UIC Nursing, Erie cultivate diversity of fellowship program
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Leaders at the UIC College of Nursing and Erie Family Health Centers described their efforts to cultivate diversity within a postgraduate fellowship program in a paper published online in the Journal of the American Association of Nurse Practitioners.
The paper, published in December 2021, outlines a two-year quality improvement plan for the AdvancingPractice fellowship program recruitment and admissions process, with a goal of diversifying the fellowship cohort and finding nurse practitioners who will continue practicing in the community upon completion of the program.
Mary McNamara, DNP ’13, CNP, UIC Nursing clinical assistant professor and health education specialist with the program, says the process worked.
“We were able to have a much more robust, inclusive cohort in the second year of our fellowship, which better resembled the population that Erie serves,” she says.
The AdvancingPractice fellowship is funded for four years through a $3.3 million grant from the U.S. Health Resources and Services Administration, allowing APRNs in a range of specialties to rotate through many of Erie’s 13 Chicago-area locations during the one year program.
The fellows at the Erie system serve a community that is primarily (71%) Latinx, with 41% preferring to receive care in Spanish. Meanwhile, only about 6.3% of nurse practitioners in the U.S. identify as Latinx, according to the study.
“One of the goals of our fellowship was to increase the number of nurse practitioners that represent communities that we serve in our health center,” says Natalie Raghu, DNP, AdvancingPractice program director and Erie medical director of advanced practice providers.
Adds McNamara: “We know that [racial concordance] is an important reason that people stick with their providers; it improves patient satisfaction to receive care from a provider with a similar cultural or racial background. It also promotes adherence to care.”
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From the debut of the AdvancingPractice fellowship, program leaders selected fellows via a process called holistic review, which is a method of interviewing applicants to mitigate the effects of bias on race, ethnicity, gender and academic affiliation.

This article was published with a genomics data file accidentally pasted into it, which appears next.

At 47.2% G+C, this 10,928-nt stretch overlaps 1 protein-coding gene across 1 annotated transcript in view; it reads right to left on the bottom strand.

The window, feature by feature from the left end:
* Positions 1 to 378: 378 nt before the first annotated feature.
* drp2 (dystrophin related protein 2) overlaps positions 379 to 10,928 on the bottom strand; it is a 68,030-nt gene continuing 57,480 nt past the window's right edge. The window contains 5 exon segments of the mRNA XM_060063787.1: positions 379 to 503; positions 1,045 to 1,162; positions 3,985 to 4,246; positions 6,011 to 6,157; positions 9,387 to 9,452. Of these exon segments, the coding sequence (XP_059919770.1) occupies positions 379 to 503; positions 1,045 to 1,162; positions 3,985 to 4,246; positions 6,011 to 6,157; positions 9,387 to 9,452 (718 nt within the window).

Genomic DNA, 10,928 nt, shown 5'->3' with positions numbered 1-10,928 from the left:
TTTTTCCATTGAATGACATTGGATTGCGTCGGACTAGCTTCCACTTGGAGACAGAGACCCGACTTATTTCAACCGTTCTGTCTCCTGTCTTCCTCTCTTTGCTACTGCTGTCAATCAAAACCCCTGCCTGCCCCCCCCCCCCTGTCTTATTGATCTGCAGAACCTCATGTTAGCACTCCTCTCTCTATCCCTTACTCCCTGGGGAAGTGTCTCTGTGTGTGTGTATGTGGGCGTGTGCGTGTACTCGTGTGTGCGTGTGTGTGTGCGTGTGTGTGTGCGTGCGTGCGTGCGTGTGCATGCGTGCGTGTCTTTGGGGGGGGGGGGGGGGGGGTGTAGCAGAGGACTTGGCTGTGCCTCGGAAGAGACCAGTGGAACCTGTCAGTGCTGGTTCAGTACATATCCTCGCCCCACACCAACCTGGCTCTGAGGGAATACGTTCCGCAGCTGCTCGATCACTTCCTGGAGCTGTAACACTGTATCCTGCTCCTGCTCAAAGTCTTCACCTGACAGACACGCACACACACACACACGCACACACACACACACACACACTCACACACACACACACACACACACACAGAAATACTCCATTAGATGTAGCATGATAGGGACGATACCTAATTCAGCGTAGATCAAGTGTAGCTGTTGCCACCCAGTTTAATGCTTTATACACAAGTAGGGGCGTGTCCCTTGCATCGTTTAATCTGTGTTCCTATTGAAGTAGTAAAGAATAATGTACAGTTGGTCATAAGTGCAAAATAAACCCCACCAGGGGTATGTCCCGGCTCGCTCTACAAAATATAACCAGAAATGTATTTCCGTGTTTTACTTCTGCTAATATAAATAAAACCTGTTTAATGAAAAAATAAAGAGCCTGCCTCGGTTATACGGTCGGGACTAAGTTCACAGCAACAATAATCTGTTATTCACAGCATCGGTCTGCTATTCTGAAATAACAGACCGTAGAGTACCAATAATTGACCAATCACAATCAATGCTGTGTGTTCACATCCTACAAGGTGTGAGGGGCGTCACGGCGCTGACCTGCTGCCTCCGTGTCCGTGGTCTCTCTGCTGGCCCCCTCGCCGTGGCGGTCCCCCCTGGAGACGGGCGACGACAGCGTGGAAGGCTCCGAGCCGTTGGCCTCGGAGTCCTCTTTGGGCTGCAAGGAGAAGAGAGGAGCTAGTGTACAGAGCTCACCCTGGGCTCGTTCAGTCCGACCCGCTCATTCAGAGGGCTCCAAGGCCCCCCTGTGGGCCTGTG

It’s a well-established strategy used in nursing education – including at UIC Nursing – but the literature does not contain reports of its use in post-graduate nurse practitioner fellowship programs, says Raghu.
In its first year, the program admitted eight fellows. Among those, three identified as Hispanic or Latinx and one identified as Black, with the remaining four identifying as white.
“We took a very hard look at our intentions not matching our outcomes, and tried to do a deeper dive, using our fellowship advisory committee to help us revise our process,” McNamara says.
In the second year, program leaders engaged diversity and inclusion specialists from both UIC Nursing and Erie and made four key changes.
- The applicant’s graduate program would need to be accredited, but the name would be blinded by the fellowship coordinator, to eliminate bias for or against certain institutions.
- To mitigate the effect of gender bias, including bias against gender minorities, pronouns would be blinded.
- To mitigate bias in the interview process, initials interviews would be conducted via phone and not video.
- The applicant’s GPA would need to meet a threshold of 3.0 (validated by the fellowship coordinator) but would not be shared with faculty reviewing the applications.
The program leaders also made deliberate outreach to students and recent graduates from underrepresented minority backgrounds, including recruiting from historically Black colleges and universities and affinity groups for Black and Latinx nurses. In addition, the interviewer pool was expanded to include a more racially and ethnically diverse group. Questions were revised to more closely align with the mission of the fellowship, according to the paper.
Of 10 fellows in the second cohort, three identified as having Hispanic ethnicity, three as White, two as Black, one as Asian and one as having multiple racial backgrounds, according to the paper.
The paper’s authors note that, while more diverse, the second cohort still does necessarily reflect the population Erie serves.
“It’s not perfectly reflective,” McNamara says, “but we’ve certainly shown through our processes that we’ve gotten closer to a representative sample.”
Raghu and McNamara say they are currently in the process of admitting the third cohort of fellows and are using virtually the same process as they used for the second cohort.
Co-authors include Emily Bettencourt, program administrative manager at Erie, and Charles Yingling, DNP ’12, MS ’05, FNP-BC, FAANP.